With a waiting list statewide of more than 10,000 people with intellectual and developmental disabilities for access to services in the community (through Medicaid waivers), only 325 new slots are included in the Governor’s proposed budget. This is the minimum number required by settlement agreement between the Justice Department and the Commonwealth, said Rikki Epstein, executive director of the ARC of Northern Virginia.
“We can’t keep doing the minimum and hoping the time will come when the problem solves itself,” Epstein said, calling for the addition of 800 waivers in this cycle. This would “give hope to those with most urgent need, hope to those who have been waiting the longest.”
Molly Long of the Fairfax-Falls Church Community Services Board pointed out that people moving out of residential facilities like Northern Virginia Training Center are getting priority for services ahead of those who have been on the waiting list for a long time, and the waiting list continues to grow. Nearly 1,000 people locally qualify for services urgently, but their waivers are not funded at the state level, including people with intellectual disabilities whose elderly parents can no longer meet their needs at home, and youth aging out of special residential services who are in danger of becoming homeless.
Long also cited the intense local battle with heroin addiction, and lack of resources.
“Detoxification is often the important first step,” she said, but clients seeking help must wait two-to-three weeks or longer for a detox bed.
“Waiting decreases the chance of successful intervention,and puts people’s lives in danger. We must have more detox beds.”
Richard Kennedy of Lorton testified in favor of sensible marijuana policy and cited the “insanity of arresting people for use of a drug that is an order of magnitude safer than alcohol or tobacco.”
SEVERAL OTHERS spoke of the potential dangers of legalizing marijuana, even for medical purposes.
Sara Freund, of Great Falls, and a member of the Unified Prevention Council, said that states with medical marijuana laws have higher levels of youth use of marijuana. She also cited a recent survey showing that a higher percentage of Fairfax County 12th graders than national average have recently used marijuana.
Jerry Foltz of Centreville, a retired minister in United Church of Christ, was one of several speakers who requested increase of the minimum wage. “We need to support the people who are working hard,” he said. “Those on the bottom rung who get a little increase in income, they spend it. That stimulates the economy. This should be nonpartisan issue to raise the minimum wage. It’s a good year to do it. It doesn’t cost much to do it, and it has all kinds of benefits.”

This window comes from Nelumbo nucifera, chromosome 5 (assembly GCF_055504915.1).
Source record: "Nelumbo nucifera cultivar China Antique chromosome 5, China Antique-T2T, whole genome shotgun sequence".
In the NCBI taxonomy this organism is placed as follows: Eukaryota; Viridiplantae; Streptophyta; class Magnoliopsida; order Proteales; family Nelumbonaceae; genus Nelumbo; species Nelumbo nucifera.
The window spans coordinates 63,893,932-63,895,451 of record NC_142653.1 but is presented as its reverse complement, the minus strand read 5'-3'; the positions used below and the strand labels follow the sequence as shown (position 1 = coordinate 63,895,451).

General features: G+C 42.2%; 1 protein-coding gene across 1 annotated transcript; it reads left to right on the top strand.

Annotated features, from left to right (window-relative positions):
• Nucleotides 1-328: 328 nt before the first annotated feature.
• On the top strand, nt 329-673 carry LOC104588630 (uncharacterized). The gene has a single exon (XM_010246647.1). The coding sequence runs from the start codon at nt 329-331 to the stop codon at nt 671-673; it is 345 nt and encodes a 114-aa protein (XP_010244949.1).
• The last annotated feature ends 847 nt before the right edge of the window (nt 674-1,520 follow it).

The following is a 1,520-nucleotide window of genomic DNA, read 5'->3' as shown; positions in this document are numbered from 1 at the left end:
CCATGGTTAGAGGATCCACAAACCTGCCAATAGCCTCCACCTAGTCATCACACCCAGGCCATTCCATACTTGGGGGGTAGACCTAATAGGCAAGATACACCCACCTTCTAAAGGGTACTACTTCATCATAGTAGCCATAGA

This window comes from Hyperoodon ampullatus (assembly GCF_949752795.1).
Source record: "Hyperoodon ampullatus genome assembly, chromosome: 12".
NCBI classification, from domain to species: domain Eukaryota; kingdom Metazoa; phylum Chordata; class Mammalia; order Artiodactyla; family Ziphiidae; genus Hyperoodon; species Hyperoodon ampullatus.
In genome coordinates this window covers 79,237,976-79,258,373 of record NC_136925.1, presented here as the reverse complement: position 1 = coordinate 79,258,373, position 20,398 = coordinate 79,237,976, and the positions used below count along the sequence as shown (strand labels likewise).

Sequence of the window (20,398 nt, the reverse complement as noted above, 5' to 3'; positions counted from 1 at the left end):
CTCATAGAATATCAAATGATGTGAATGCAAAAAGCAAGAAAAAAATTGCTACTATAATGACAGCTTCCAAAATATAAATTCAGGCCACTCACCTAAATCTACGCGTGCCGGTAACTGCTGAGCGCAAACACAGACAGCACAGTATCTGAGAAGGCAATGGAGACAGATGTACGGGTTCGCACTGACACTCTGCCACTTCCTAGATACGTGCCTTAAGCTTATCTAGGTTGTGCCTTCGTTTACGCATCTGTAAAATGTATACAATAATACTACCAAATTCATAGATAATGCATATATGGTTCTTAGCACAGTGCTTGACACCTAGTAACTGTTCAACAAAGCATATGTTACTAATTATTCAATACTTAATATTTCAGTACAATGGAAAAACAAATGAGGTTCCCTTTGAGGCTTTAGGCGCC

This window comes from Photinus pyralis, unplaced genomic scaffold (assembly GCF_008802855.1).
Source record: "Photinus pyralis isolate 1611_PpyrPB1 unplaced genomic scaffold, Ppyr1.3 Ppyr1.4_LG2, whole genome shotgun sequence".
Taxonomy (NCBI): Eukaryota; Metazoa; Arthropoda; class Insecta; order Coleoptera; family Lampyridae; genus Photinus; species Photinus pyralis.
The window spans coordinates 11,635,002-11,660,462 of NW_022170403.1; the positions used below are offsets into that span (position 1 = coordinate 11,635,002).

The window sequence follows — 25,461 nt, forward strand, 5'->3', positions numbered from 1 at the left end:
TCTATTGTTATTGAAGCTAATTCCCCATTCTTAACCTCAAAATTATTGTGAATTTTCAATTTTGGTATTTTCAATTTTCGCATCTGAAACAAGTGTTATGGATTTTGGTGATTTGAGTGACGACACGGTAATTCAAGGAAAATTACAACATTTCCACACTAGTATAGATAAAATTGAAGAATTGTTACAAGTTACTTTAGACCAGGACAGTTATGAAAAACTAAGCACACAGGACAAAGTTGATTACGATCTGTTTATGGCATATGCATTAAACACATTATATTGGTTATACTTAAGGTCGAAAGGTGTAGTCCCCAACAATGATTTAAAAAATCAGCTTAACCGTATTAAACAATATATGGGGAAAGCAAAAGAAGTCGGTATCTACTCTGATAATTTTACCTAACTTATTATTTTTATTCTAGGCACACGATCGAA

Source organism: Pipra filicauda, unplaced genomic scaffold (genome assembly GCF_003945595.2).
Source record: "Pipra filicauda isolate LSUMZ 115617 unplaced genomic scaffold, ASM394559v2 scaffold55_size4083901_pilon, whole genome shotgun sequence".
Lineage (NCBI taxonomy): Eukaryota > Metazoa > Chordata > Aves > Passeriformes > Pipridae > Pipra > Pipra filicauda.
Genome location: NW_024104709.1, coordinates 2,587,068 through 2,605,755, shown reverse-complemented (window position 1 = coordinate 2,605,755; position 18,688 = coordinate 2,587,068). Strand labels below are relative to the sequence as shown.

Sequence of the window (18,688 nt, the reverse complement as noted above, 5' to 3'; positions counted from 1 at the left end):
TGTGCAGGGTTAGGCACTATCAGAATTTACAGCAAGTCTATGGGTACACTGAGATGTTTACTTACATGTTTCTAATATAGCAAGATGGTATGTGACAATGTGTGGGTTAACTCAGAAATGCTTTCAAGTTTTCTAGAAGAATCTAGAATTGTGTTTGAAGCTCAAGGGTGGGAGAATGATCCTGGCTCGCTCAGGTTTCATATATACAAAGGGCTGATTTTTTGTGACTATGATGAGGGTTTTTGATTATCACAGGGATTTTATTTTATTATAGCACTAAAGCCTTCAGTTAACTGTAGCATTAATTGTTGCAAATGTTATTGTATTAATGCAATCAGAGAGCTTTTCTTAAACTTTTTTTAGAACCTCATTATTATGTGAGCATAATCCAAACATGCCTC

And Medicaid expansion was discussed by many.
“Medicaid expansion is a life issue. Everyone has a right to health care coverage,” said Bob Stewart, speaking for Social Action Linking Together, also citing good financial reasons for extending coverage to more people by expanding Medicaid.
Brooke Annessa of Fairfax, Maya Simbulan of Burke, Brian Rosen of Vienna, and Sarah Pickford of Springfield spoke in support of Brain Injury Services of Northern Virginia, and thanked members of the delegation for past support. “We tell families we will walk with them after the unthinkable has happened. … We give a voice back to survivors of brain injury and their families,” said Annessa.
“YOU NEED TO WRAP it up,” said state Sen. Dick Saslaw (D-35), moderator of the four-hour plus hearing, said when people ran over their allotted time.
Others talked of the need for reduced class sizes, exposure to foreign languages in elementary school, and giving teachers more freedom to teach.
Attorneys talked for the need for all 15 allotted circuit court judges and eight juvenile and domestic relations court judges to be filled, and several called for keeping Judge Jane Roush on the Virginia Supreme Court.
“Cases are taking forever,” because of the vacancies, said Joseph Dailey, of McLean speaking for the Fairfax Bar Association. “This is about justice for your constituents.” A case that begins this week, he said, won’t be resolved until after the next World Series is over.
Chief Public Defender Todd Petit asked the delegates and senators to enact legislation to change criminal discovery so defense attorneys “have all the evidence beforehand,” to be able to go forward with a fair trial. The issue was studied in 2014 by the Virginia Supreme Court.
Fairfax’s Douglas Stewart and McLean’s Marc Rosenberg, of the Virginia Sierra Club, Eric Goplerud, executive director of the Faith Alliance for Climate Solutions, and John Cartmill, of Herndon, were just some of the speakers who addressed the environment as issues including storm runoff, infill development, tree canopy, transportation choices, clean energy, solar and wind power and the health of the rivers and Chesapeake Bay.
Rosenberg of the Virginia Sierra Club called for more efforts to clean up Virginia’s rivers by addressing sewage treatment plants that overflow in heavy rains, runoff from farms, toxic chemicals and heavy metals from mining operations and coal pits. Many people support removing plastic shopping bags from the environment. “At least stay out of the way and let localities act in this area,” Rosenberg said.